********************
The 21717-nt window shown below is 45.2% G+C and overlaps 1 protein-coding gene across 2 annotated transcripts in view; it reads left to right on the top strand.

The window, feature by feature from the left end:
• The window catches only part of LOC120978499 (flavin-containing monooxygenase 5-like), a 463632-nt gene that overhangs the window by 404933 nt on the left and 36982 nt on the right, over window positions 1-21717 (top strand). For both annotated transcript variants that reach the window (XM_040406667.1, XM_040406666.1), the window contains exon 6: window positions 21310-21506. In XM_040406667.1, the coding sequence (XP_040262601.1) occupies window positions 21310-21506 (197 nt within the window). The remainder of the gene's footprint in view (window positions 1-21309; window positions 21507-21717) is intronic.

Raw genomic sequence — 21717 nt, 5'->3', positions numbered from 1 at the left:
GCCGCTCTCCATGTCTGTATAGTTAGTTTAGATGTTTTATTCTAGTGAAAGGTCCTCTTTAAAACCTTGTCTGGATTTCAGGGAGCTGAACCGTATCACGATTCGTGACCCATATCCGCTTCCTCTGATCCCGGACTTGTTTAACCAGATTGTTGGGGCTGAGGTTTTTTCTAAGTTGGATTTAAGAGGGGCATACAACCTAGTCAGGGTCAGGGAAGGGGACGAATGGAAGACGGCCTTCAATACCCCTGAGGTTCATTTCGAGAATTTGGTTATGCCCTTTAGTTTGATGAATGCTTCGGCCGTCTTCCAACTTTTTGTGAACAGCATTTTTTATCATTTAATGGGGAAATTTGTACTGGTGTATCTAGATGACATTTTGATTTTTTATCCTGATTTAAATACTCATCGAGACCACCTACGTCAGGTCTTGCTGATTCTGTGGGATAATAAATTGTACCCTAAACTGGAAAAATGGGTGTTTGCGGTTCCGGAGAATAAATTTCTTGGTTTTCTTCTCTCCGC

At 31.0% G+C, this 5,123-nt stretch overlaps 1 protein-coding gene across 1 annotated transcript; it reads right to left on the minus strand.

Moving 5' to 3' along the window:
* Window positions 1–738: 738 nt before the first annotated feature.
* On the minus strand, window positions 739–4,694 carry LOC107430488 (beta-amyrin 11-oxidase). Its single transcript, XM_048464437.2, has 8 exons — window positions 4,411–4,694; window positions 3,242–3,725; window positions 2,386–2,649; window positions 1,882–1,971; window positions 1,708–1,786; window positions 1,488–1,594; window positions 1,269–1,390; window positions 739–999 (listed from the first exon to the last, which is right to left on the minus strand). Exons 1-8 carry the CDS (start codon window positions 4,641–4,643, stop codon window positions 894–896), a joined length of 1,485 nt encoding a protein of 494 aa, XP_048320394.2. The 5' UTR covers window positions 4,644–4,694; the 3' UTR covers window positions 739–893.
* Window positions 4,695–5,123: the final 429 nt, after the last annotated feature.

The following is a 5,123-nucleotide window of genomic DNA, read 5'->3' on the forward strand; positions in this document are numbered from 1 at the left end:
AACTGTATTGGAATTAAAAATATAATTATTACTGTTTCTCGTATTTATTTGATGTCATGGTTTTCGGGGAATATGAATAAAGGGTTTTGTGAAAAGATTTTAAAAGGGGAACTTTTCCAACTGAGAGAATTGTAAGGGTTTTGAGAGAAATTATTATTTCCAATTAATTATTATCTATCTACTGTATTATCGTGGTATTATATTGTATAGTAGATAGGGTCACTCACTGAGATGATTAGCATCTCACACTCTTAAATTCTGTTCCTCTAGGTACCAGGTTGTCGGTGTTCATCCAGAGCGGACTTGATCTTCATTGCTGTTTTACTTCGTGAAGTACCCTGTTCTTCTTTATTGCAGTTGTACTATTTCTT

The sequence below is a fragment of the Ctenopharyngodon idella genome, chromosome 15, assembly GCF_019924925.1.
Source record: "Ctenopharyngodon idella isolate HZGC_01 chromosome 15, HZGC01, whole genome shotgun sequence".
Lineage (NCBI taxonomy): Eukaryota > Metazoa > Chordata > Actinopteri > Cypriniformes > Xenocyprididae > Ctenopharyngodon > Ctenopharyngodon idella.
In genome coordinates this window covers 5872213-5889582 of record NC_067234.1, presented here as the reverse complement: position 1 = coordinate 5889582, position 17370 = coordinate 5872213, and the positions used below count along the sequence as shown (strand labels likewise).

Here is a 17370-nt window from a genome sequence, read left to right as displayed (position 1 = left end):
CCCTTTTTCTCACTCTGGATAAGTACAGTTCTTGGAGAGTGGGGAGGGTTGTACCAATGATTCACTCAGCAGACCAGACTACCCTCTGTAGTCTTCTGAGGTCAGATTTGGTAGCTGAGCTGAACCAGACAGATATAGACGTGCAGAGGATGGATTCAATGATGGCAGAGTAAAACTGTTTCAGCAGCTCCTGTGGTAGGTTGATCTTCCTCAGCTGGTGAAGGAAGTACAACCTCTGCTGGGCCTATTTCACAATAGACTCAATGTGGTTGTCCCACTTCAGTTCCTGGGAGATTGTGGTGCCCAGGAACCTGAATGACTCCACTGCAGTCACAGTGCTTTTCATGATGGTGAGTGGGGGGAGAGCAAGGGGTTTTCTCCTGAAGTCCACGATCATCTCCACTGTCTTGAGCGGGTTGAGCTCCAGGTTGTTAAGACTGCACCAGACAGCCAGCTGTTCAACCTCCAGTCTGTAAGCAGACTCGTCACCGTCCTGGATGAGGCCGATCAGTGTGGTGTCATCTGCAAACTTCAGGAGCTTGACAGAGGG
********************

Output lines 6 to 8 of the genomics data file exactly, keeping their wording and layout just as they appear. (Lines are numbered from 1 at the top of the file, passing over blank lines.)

At 31.0% G+C, this 5,123-nt stretch overlaps 1 protein-coding gene across 1 annotated transcript; it reads right to left on the minus strand.

Moving 5' to 3' along the window:
* Window positions 1–738: 738 nt before the first annotated feature.